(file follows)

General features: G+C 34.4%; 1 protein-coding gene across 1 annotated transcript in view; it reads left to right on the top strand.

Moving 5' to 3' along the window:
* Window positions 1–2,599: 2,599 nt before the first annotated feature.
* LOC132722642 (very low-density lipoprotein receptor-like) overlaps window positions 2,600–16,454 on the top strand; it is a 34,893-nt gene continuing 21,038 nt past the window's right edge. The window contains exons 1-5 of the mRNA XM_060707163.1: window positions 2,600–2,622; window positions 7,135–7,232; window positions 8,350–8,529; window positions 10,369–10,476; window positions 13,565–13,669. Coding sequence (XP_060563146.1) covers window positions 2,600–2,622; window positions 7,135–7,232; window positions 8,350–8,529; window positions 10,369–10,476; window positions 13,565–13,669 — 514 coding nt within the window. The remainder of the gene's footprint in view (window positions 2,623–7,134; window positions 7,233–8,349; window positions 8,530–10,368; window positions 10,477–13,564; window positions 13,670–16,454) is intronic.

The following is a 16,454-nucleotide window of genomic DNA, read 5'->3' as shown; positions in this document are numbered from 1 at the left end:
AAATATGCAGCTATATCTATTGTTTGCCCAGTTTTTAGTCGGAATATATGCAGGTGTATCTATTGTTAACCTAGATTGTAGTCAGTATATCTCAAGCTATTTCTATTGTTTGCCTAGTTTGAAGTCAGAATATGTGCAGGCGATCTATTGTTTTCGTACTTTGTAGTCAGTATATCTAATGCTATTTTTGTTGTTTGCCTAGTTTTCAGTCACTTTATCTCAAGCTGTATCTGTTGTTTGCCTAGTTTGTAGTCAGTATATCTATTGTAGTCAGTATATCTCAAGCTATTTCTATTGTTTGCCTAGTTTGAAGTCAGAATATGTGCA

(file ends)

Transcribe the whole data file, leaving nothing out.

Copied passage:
General features: G+C 34.4%; 1 protein-coding gene across 1 annotated transcript in view; it reads left to right on the top strand.

Moving 5' to 3' along the window:
* Window positions 1–2,599: 2,599 nt before the first annotated feature.
* LOC132722642 (very low-density lipoprotein receptor-like) overlaps window positions 2,600–16,454 on the top strand; it is a 34,893-nt gene continuing 21,038 nt past the window's right edge. The window contains exons 1-5 of the mRNA XM_060707163.1: window positions 2,600–2,622; window positions 7,135–7,232; window positions 8,350–8,529; window positions 10,369–10,476; window positions 13,565–13,669. Coding sequence (XP_060563146.1) covers window positions 2,600–2,622; window positions 7,135–7,232; window positions 8,350–8,529; window positions 10,369–10,476; window positions 13,565–13,669 — 514 coding nt within the window. The remainder of the gene's footprint in view (window positions 2,623–7,134; window positions 7,233–8,349; window positions 8,530–10,368; window positions 10,477–13,564; window positions 13,670–16,454) is intronic.

The following is a 16,454-nucleotide window of genomic DNA, read 5'->3' as shown; positions in this document are numbered from 1 at the left end:
AAATATGCAGCTATATCTATTGTTTGCCCAGTTTTTAGTCGGAATATATGCAGGTGTATCTATTGTTAACCTAGATTGTAGTCAGTATATCTCAAGCTATTTCTATTGTTTGCCTAGTTTGAAGTCAGAATATGTGCAGGCGATCTATTGTTTTCGTACTTTGTAGTCAGTATATCTAATGCTATTTTTGTTGTTTGCCTAGTTTTCAGTCACTTTATCTCAAGCTGTATCTGTTGTTTGCCTAGTTTGTAGTCAGTATATCTATTGTAGTCAGTATATCTCAAGCTATTTCTATTGTTTGCCTAGTTTGAAGTCAGAATATGTGCA